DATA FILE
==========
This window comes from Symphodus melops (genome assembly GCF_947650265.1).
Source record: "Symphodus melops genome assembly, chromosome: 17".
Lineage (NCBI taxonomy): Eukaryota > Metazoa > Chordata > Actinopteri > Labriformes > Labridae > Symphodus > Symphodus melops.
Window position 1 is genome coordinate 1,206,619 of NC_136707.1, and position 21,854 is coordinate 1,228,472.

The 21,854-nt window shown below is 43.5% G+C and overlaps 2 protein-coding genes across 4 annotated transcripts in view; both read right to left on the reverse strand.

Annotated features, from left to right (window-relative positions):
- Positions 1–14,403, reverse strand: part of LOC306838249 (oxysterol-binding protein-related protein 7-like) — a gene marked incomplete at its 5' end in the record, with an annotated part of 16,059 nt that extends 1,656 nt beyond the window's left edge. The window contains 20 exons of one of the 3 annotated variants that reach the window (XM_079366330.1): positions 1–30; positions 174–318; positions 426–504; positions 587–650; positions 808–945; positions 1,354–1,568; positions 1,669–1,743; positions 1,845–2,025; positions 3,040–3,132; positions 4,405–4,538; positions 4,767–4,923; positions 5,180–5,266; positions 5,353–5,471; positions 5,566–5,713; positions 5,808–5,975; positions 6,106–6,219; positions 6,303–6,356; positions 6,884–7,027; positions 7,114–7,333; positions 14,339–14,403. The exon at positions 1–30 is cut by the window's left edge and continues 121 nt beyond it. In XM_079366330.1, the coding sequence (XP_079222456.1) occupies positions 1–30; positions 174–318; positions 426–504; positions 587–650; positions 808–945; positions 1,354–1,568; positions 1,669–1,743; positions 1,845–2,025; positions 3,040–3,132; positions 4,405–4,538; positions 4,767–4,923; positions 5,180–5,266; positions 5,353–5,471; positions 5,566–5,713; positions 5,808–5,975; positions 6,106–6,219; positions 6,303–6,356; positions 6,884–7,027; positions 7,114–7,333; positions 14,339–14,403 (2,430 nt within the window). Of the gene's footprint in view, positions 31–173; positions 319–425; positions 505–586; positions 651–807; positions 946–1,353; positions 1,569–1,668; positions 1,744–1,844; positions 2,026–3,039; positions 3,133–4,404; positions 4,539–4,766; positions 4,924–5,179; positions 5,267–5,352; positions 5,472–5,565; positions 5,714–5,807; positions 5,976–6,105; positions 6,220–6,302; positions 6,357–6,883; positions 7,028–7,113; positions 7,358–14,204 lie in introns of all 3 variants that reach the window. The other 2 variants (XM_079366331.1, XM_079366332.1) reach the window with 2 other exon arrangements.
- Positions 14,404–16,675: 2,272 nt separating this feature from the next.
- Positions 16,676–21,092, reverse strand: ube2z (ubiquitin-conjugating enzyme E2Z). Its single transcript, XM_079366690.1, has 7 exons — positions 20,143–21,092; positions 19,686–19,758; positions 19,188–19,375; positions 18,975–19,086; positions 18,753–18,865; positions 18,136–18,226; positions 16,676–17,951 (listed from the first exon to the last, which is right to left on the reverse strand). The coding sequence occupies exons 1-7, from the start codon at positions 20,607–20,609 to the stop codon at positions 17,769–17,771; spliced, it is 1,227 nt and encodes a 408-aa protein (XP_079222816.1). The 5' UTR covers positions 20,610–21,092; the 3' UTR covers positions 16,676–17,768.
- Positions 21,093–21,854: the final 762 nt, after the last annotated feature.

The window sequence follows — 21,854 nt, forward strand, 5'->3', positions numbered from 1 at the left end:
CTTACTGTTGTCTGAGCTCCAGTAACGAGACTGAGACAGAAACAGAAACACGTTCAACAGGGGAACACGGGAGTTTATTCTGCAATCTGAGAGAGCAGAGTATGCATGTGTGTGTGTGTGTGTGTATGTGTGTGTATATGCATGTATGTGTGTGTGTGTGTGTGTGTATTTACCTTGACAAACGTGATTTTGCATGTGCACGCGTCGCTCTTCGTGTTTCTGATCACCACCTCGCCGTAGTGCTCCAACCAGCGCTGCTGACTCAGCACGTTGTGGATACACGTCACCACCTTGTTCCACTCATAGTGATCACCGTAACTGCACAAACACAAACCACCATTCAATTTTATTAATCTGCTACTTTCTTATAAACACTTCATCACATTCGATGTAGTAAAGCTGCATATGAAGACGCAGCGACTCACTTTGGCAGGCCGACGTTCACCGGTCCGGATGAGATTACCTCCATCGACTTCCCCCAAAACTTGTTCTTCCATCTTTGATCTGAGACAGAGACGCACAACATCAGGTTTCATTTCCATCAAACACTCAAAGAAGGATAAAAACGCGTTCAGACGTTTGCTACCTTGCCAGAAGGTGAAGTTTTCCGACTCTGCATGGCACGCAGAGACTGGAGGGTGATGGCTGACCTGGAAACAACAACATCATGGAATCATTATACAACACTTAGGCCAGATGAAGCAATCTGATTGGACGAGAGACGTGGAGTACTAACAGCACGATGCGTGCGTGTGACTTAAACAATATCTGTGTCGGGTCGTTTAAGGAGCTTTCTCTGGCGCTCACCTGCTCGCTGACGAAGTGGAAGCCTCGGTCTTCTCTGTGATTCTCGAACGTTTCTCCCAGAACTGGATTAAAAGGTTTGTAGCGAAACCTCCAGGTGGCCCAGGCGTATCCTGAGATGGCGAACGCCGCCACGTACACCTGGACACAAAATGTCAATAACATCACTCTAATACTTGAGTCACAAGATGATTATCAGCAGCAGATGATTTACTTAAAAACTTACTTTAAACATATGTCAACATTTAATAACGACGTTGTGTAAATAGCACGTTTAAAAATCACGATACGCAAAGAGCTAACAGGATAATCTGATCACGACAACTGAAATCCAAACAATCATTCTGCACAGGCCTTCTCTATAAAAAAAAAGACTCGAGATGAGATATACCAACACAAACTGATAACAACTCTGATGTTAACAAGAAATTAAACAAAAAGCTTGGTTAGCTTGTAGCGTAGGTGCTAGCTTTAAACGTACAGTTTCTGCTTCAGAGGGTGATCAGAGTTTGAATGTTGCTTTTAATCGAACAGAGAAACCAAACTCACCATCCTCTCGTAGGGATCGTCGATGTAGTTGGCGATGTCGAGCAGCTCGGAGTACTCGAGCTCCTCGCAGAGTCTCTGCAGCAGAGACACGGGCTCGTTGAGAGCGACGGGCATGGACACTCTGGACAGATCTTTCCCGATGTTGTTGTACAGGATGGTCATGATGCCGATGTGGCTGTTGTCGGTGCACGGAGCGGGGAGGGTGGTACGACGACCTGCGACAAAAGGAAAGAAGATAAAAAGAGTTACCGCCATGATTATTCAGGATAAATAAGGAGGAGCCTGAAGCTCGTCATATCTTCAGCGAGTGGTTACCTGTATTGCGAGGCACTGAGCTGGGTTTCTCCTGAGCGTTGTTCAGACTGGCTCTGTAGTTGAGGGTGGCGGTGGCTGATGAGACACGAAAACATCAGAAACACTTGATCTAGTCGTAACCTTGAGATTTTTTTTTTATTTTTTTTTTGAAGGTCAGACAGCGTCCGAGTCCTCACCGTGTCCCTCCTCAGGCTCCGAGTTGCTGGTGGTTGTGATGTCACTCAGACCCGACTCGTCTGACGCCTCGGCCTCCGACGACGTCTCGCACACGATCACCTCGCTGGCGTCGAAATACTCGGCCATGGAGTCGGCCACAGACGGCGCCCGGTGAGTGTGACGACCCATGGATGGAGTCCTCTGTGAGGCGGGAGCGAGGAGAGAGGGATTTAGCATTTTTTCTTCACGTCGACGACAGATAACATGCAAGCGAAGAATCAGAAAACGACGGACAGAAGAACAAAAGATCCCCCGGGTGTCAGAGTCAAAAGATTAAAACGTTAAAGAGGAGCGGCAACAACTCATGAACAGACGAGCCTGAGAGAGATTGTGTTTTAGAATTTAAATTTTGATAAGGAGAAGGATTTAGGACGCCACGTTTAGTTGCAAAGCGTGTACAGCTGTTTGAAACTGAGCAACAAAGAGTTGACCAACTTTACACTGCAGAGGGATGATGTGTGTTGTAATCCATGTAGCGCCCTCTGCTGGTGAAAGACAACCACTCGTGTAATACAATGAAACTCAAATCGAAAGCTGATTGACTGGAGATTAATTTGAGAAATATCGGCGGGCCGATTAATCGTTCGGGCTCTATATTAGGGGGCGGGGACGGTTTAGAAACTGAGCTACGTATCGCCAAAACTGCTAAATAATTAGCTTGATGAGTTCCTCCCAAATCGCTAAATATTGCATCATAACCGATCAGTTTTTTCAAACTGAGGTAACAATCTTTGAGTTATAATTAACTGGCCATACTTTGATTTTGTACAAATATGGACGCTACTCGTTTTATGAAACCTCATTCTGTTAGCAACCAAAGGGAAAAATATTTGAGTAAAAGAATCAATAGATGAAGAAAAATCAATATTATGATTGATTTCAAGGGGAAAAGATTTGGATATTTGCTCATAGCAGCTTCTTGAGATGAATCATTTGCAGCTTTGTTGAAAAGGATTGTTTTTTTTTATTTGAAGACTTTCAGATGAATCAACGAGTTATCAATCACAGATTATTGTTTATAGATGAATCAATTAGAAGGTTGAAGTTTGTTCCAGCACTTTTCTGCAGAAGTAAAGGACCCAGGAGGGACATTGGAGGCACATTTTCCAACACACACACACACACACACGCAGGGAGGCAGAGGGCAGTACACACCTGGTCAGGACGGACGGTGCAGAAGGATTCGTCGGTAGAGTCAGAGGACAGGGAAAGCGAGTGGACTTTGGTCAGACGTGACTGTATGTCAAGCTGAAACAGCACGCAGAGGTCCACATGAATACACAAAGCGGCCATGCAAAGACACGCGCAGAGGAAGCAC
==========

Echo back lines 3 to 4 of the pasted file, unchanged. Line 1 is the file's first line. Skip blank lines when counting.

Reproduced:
Lineage (NCBI taxonomy): Eukaryota > Metazoa > Chordata > Actinopteri > Labriformes > Labridae > Symphodus > Symphodus melops.
Window position 1 is genome coordinate 1,206,619 of NC_136707.1, and position 21,854 is coordinate 1,228,472.